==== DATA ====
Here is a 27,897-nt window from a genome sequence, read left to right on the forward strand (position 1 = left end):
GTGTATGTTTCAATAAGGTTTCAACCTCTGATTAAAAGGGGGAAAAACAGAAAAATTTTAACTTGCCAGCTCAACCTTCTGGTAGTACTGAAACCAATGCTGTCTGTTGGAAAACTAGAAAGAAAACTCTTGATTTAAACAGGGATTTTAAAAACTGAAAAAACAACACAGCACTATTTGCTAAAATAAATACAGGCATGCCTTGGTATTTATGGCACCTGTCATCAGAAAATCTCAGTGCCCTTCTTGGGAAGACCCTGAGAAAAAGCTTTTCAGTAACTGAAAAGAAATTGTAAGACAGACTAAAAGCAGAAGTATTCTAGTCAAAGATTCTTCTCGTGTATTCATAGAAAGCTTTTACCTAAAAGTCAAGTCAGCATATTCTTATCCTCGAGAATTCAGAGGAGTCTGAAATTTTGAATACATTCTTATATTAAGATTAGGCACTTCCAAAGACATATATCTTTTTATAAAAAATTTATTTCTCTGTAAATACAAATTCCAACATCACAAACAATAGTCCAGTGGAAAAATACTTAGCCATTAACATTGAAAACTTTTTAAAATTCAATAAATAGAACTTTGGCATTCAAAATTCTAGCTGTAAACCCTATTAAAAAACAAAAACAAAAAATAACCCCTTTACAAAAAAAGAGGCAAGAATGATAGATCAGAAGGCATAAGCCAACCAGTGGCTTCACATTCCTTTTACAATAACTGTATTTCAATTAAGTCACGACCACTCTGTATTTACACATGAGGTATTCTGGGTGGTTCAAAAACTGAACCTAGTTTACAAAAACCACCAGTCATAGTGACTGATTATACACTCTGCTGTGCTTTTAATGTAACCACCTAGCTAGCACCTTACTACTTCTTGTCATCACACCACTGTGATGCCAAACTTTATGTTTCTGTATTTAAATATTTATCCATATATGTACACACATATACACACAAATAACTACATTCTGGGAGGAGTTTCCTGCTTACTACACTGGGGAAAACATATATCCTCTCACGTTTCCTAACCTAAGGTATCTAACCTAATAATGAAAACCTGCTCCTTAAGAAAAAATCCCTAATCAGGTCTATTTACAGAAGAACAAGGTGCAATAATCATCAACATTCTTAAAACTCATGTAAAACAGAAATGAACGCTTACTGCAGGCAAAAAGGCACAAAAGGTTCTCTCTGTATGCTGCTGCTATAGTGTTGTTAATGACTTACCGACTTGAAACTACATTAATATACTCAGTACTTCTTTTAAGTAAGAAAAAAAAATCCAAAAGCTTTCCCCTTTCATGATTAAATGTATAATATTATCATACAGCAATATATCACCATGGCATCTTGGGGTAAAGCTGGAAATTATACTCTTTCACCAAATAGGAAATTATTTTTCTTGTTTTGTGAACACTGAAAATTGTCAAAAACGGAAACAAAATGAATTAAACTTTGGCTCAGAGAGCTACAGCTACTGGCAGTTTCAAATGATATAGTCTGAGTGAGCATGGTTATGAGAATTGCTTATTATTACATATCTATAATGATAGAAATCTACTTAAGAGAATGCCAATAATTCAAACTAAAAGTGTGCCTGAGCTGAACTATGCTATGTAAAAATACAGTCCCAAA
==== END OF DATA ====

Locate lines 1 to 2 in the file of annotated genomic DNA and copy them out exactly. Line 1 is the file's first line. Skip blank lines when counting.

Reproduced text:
Here is a 27,897-nt window from a genome sequence, read left to right on the forward strand (position 1 = left end):
GTGTATGTTTCAATAAGGTTTCAACCTCTGATTAAAAGGGGGAAAAACAGAAAAATTTTAACTTGCCAGCTCAACCTTCTGGTAGTACTGAAACCAATGCTGTCTGTTGGAAAACTAGAAAGAAAACTCTTGATTTAAACAGGGATTTTAAAAACTGAAAAAACAACACAGCACTATTTGCTAAAATAAATACAGGCATGCCTTGGTATTTATGGCACCTGTCATCAGAAAATCTCAGTGCCCTTCTTGGGAAGACCCTGAGAAAAAGCTTTTCAGTAACTGAAAAGAAATTGTAAGACAGACTAAAAGCAGAAGTATTCTAGTCAAAGATTCTTCTCGTGTATTCATAGAAAGCTTTTACCTAAAAGTCAAGTCAGCATATTCTTATCCTCGAGAATTCAGAGGAGTCTGAAATTTTGAATACATTCTTATATTAAGATTAGGCACTTCCAAAGACATATATCTTTTTATAAAAAATTTATTTCTCTGTAAATACAAATTCCAACATCACAAACAATAGTCCAGTGGAAAAATACTTAGCCATTAACATTGAAAACTTTTTAAAATTCAATAAATAGAACTTTGGCATTCAAAATTCTAGCTGTAAACCCTATTAAAAAACAAAAACAAAAAATAACCCCTTTACAAAAAAAGAGGCAAGAATGATAGATCAGAAGGCATAAGCCAACCAGTGGCTTCACATTCCTTTTACAATAACTGTATTTCAATTAAGTCACGACCACTCTGTATTTACACATGAGGTATTCTGGGTGGTTCAAAAACTGAACCTAGTTTACAAAAACCACCAGTCATAGTGACTGATTATACACTCTGCTGTGCTTTTAATGTAACCACCTAGCTAGCACCTTACTACTTCTTGTCATCACACCACTGTGATGCCAAACTTTATGTTTCTGTATTTAAATATTTATCCATATATGTACACACATATACACACAAATAACTACATTCTGGGAGGAGTTTCCTGCTTACTACACTGGGGAAAACATATATCCTCTCACGTTTCCTAACCTAAGGTATCTAACCTAATAATGAAAACCTGCTCCTTAAGAAAAAATCCCTAATCAGGTCTATTTACAGAAGAACAAGGTGCAATAATCATCAACATTCTTAAAACTCATGTAAAACAGAAATGAACGCTTACTGCAGGCAAAAAGGCACAAAAGGTTCTCTCTGTATGCTGCTGCTATAGTGTTGTTAATGACTTACCGACTTGAAACTACATTAATATACTCAGTACTTCTTTTAAGTAAGAAAAAAAAATCCAAAAGCTTTCCCCTTTCATGATTAAATGTATAATATTATCATACAGCAATATATCACCATGGCATCTTGGGGTAAAGCTGGAAATTATACTCTTTCACCAAATAGGAAATTATTTTTCTTGTTTTGTGAACACTGAAAATTGTCAAAAACGGAAACAAAATGAATTAAACTTTGGCTCAGAGAGCTACAGCTACTGGCAGTTTCAAATGATATAGTCTGAGTGAGCATGGTTATGAGAATTGCTTATTATTACATATCTATAATGATAGAAATCTACTTAAGAGAATGCCAATAATTCAAACTAAAAGTGTGCCTGAGCTGAACTATGCTATGTAAAAATACAGTCCCAAA